Recently on #SLTChat there was an extended exchange of tweets on what does effective coaching look like. However, just as any neophyte evidence-based practitioner knows, one of the first things that they must do is challenge assumptions. In this case, the assumption has been made that coaching is effective, an assumption which is has already been challenged by (Briner, 2012). However, more recently (Grover and Furnham, 2016) have undertaken a systematic review of the empirical and practitioner research on executive, leadership and business coaching to assess the current empirical evidence for the effectiveness of coaching and the mechanisms that support it. So the rest of this post will do two things; first, briefly summarise the work of Grover ; second, consider the implications for the use of coaching with adults within a school-setting.
Summarising the findings of Grover and Furnham
Grover and Furnham undertook a systematic review and started with search of electronic databases, looking for the following key words: leadership, coaching, business coaching, executive coaching, work-place coaching, developmental coaching, coaching effectiveness, coaching efficacy, coaching evaluation, coaching outcomes and effect of coaching. Grover and Furnham for articles that included quantitative data on effectiveness of coaching or mechanisms that contribute to the effectiveness of coaching, with only studies conducted in an organisational setting or utilised coachees in full or part-time employment used, whilst coaching studies utilising students or in university settings excluded. Studies were included that utilised a professional coach – internal or external – and who did not have any managerial supervision over the coachee. As such included studies focused on coaching explicit to an organisational environment health, life or sports coaching were excluded, along with online, team and peer coaching, Finally, studies which included a coaching intervention in tandem with other development interventions – e.g classroom training – included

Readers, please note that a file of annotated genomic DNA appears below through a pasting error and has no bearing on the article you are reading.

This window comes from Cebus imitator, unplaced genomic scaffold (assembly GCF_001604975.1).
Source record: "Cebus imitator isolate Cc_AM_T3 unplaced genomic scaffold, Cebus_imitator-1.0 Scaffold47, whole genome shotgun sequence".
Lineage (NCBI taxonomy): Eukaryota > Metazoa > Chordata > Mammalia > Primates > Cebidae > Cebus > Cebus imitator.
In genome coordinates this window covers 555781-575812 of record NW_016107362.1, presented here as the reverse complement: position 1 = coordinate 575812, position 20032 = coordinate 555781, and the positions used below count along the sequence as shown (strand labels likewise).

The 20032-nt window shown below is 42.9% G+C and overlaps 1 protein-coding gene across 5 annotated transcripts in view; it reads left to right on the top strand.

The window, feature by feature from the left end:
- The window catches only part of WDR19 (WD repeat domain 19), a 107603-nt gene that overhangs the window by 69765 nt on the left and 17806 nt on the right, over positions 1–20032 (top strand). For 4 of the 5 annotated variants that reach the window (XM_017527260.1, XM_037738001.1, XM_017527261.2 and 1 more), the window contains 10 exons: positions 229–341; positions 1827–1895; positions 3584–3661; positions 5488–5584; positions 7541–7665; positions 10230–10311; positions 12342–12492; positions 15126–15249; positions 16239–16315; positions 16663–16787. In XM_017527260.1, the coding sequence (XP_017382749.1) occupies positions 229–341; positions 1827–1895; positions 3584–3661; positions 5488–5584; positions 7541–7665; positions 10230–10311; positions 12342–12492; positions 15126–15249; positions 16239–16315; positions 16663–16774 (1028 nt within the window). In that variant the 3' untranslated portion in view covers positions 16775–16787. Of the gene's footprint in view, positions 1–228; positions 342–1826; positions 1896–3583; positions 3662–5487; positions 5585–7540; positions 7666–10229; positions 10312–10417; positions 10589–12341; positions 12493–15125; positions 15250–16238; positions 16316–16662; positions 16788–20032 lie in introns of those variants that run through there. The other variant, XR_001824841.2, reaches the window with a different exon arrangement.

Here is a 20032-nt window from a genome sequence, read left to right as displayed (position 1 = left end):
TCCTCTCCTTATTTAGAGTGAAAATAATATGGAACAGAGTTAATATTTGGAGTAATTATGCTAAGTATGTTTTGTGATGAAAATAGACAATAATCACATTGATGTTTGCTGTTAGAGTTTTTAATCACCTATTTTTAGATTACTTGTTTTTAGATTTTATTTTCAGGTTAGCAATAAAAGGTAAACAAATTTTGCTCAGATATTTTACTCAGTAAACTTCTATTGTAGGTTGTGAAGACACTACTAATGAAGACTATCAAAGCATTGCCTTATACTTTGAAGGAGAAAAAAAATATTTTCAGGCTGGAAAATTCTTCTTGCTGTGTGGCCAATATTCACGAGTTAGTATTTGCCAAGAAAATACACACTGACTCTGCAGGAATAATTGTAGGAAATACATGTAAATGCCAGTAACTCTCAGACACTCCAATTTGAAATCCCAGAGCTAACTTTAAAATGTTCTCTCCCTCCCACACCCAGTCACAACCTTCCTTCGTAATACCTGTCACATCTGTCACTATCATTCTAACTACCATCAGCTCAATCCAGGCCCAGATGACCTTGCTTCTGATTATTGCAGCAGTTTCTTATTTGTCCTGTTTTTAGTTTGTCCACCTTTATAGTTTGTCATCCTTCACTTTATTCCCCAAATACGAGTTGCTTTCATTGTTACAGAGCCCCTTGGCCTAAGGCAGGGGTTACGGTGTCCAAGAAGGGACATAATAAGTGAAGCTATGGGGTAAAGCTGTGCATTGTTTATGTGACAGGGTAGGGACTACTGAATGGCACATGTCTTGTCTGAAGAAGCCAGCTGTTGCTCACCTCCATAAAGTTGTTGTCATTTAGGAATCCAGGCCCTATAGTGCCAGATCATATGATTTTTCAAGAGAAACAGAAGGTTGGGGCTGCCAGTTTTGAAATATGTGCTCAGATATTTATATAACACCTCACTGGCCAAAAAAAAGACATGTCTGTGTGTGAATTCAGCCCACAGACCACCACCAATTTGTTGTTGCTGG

• 52 studies met the inclusion criteria and included in review
• 20 studies only used self-reporting measures to assess effectiveness of coaching
• 32 studies focused on the impact on the individual
*18 studies looked at organisational impact
The main findings are
Not enough data is available to make a definitive judgment about effectiveness of coaching – plus issues with experimental rigor and large enough sample size - although results do tend to lean towards coaching being an effective intervention. However, coaching was found to positively impact on a coachee's self-efficacy and with a higher or continued coachee goal attainment. As for job satisfaction and job performance, no definitive support was found for coaching increasing these outcomes for the coachee. Nevertheless, in terms of direct impact on organisations, the distal outcomes of the research show coaching helps improve leadership and management behaviours – plus impacts on turnover, increased satisfaction and job commitment.
Implications for school leaders
First, there is insufficient evidence to make a definitive judgment about the effectiveness of coaching, so it should not be seen as some form of ‘magic-bullet’ that solves all managerial problems or guarantees school improvement
Second, the review does not provide any evidence about the effectiveness of line manager (coach)/subordinate (coachee) relationships – as such the review should not be used as evidence to justify line manager/subordinate relationships becoming more coach-like.
Third, there is some tentative evidence to suggest that coaching efforts should be directed at newer members of staff, who may be more motivated to respond to coaching. As such, this may the best returns on investments in coaching may be with new qualified or early career teachers
Fourth, there is some evidence that the benefits of coaching are not restricted to the coachee (say a senior manager) and that the benefits are also experience by ‘subordinates/’ in terms of positive relationships, reduced intention to leave, increased job satisfaction, work engagement and organisational commitment. As such, coaching interventions with leaders and managers may well be a key mechanism to address the emerging teacher recruitment crisis
Finally, it needs to be acknowledge that none of the reported studies were conducted in school settings, so we need to careful in attempting to generalise any of the findings for those leading and working within schools.
For a full review of the work of Grover and Furnham you may wish to follow this link
BRINER, R. B. 2012. Does coaching work and does anyone really care. OP Matters, 17, 4-12.
GROVER, S. & FURNHAM, A. 2016. Coaching as a Developmental Intervention in Organisations: A Systematic Review of Its Effectiveness and the Mechanisms Underlying It. PloS one, 11, e0159137.